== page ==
|Source: Pinterest dead end. Bummer.|
|Source: Jacqueline's "Historied Home" House Tour on Apartment Therapy|
Seriously, I really do want this in my house, but I'm not quite sure if it will work out yet. Ez tells me not to hope, yet I hope...
We have a set of 110-year-old stairs in our kitchen that I insisted we keep despite Ez's objections. History! I said. Convenience! I said. Having lost the original plank floors upstairs and the original fireplace in the kitchen due to structural issues, I wanted to preserve something. Then renovation reality struck again: we had to fix the foundation, jack up the second floor and pour a new concrete kitchen floor. Since we now have a kitchen ceiling height of 8+ feet instead of 7, the stairs had to be moved and partially rebuilt to accommodate the difference. We now have a staircase that is half old, half new and full of regret.
From the top (ignore everything else going on here... lots to do):
An old photo, from the bottom:
What a mess, right? To make matters worse, the original stairs are covered in layers of lead paint. UGH! We tested them numerous times over the past couple years, and the tests always came back negative. Then some guy came to give us an estimate on a project and was like, I'm 100% sure that's lead paint. And sure enough, the next test came back off-the-charts positive. Now I wish we'd have just tossed these stairs of death and started over. Oh, regret. The convenience factor of having stairs in the kitchen has proven to be a huge positive, as I suspected, but we'd have been much better off with all new stairs instead of these half new/half poisoned ones. (Fortunately, this would be the last vestige of lead paint in the house since literally everything else -- doors, windows, floors, woodwork -- have been replaced.)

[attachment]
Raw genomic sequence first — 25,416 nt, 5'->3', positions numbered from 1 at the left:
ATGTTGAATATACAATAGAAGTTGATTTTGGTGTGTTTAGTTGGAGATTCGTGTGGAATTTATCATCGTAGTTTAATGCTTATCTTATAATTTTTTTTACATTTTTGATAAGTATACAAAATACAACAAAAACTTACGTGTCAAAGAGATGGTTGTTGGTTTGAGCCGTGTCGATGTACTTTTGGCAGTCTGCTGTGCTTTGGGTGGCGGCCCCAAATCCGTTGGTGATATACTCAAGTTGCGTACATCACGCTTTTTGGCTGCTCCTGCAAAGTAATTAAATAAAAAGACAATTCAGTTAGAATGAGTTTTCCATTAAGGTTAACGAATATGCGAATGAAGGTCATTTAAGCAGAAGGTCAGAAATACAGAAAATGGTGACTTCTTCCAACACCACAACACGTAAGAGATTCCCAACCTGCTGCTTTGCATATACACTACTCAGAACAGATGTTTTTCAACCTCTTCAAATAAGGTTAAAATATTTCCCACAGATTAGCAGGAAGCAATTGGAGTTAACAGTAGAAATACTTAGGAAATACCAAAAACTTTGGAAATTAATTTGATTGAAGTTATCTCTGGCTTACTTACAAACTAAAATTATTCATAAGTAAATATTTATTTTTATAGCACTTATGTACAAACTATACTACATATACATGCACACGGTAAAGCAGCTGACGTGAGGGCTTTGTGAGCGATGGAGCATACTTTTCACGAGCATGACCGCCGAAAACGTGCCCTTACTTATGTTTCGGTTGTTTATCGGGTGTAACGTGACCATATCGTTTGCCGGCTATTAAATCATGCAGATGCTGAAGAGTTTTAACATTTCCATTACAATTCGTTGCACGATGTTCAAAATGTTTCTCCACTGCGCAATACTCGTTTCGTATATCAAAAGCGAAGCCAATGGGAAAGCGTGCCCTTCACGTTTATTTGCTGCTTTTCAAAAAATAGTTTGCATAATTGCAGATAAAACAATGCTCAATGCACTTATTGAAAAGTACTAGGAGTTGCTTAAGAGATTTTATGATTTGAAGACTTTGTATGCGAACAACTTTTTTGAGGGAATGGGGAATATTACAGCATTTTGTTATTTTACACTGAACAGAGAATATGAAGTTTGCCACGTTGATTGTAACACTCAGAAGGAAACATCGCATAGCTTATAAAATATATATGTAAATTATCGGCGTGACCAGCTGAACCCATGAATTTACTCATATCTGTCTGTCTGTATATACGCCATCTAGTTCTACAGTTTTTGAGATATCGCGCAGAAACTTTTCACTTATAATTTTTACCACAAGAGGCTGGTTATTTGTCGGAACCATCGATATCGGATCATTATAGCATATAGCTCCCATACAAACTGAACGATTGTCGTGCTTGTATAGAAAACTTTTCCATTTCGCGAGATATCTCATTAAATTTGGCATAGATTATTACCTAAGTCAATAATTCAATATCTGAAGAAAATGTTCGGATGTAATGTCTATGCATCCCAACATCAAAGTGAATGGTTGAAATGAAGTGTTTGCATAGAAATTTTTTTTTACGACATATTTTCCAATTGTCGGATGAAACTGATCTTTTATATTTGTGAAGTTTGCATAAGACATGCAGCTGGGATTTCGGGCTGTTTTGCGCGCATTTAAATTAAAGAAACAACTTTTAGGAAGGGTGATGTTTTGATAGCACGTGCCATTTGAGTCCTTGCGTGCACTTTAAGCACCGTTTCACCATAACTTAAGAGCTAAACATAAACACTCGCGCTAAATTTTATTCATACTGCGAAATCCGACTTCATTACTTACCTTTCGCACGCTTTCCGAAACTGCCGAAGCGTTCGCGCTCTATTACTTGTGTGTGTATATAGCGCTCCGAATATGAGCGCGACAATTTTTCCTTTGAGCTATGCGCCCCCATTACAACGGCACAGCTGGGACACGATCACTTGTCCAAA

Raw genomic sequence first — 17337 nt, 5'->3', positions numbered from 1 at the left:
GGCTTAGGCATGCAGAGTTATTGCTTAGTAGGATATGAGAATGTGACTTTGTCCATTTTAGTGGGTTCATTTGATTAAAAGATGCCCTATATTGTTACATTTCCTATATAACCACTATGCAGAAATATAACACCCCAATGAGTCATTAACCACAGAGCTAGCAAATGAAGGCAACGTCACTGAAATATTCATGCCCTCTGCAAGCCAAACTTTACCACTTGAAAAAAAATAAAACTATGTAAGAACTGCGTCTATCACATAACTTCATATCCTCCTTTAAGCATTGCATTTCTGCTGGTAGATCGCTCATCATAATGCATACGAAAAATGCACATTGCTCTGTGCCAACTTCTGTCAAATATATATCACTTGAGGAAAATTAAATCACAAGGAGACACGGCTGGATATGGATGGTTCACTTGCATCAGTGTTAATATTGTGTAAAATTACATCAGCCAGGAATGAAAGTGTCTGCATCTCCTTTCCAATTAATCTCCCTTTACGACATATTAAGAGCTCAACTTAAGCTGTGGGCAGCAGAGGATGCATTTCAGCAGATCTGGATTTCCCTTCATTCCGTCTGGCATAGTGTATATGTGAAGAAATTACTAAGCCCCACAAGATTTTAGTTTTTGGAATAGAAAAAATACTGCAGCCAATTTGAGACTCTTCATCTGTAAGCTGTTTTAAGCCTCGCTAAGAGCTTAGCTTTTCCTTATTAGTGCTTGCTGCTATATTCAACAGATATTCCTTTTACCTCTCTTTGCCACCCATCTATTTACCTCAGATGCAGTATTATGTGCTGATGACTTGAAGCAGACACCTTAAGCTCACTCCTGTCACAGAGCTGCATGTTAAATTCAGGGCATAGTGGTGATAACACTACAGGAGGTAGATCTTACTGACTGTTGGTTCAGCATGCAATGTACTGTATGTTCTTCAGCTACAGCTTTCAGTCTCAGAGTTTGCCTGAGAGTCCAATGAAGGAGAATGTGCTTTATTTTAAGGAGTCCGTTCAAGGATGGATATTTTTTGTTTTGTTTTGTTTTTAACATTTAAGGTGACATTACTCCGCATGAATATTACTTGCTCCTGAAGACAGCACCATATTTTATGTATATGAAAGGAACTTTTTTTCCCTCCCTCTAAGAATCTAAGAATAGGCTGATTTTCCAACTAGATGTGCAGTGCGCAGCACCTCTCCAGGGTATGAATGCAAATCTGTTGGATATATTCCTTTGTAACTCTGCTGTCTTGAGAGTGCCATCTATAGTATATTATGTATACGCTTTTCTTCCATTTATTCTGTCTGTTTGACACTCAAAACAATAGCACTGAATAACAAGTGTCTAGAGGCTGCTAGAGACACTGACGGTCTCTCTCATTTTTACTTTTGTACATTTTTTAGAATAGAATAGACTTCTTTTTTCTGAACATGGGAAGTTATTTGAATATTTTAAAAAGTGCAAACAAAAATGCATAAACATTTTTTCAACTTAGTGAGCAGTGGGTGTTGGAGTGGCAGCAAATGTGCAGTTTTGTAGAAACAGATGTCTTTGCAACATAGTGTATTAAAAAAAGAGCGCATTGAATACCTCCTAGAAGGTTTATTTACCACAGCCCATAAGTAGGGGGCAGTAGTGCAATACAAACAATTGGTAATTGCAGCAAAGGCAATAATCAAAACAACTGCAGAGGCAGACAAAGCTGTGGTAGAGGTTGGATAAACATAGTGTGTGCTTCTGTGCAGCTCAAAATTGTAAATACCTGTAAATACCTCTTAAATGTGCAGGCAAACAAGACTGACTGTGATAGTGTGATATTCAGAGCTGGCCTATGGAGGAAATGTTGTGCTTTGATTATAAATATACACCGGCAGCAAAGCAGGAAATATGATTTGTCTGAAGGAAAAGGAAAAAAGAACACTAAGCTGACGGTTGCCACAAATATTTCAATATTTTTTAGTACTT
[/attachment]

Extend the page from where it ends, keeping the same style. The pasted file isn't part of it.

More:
Fortunately, we found this product called "PEEL Away" -- a heavy-duty paint remover that is advertised as environmentally friendly and non-VOC, all the while melting the lead paint right off like butter. It's basically like body waxing -- you apply the product, cover it with the special wax paper, let it cure (12-24 hours) and then peel it off. Layers of ugly and poisonous paint come right off with the paper, minimizing dust and potential contamination. Ez was suspicious when he first started working on this project, because he said the product goes on like "fluff" and there is literally no smell. But within minutes, he could see the paint was already dissolving.
Here was the before, with about five layers of paint:
And here is the after (sorry -- opposite angle):
All of that icky paint literally peeled off with the paper, and with zero dust -- not perfect, but amazing, right? There is a fairly intensive cleaning process involved afterward using a citric acid solution, warm water and pH test strips, but it sure beats scraping or paying a ton of money to hire outside help. Unfortunately one bucket of the stuff only did three stairs, so we have to get another bucket to do the remaining four.
I don't know if we'll get them clean enough to stain (it would have to be a pretty dark stain to blend the old stairs with the new anyway...) but we'll see. If not (and don't worry babe, I realize the likelihood is low), then they'll be painted. I guess we'll just have to see where we end up. In the meantime, let's all pray that my family hadn't been breathing tons of lead dust prior to the discovery that this was lead paint all along. (Most houses built before 1978 have it, FYI.) Stupid defective test strips.
Note: I was not paid or otherwise compensated by anyone for this post.
Another note: Lead paint and PEEL Away are no joke. Keep children away. Always follow instructions closely and take careful precautions to prevent inhaling, ingesting or dispersing lead dust around your home. When in doubt, call a professional.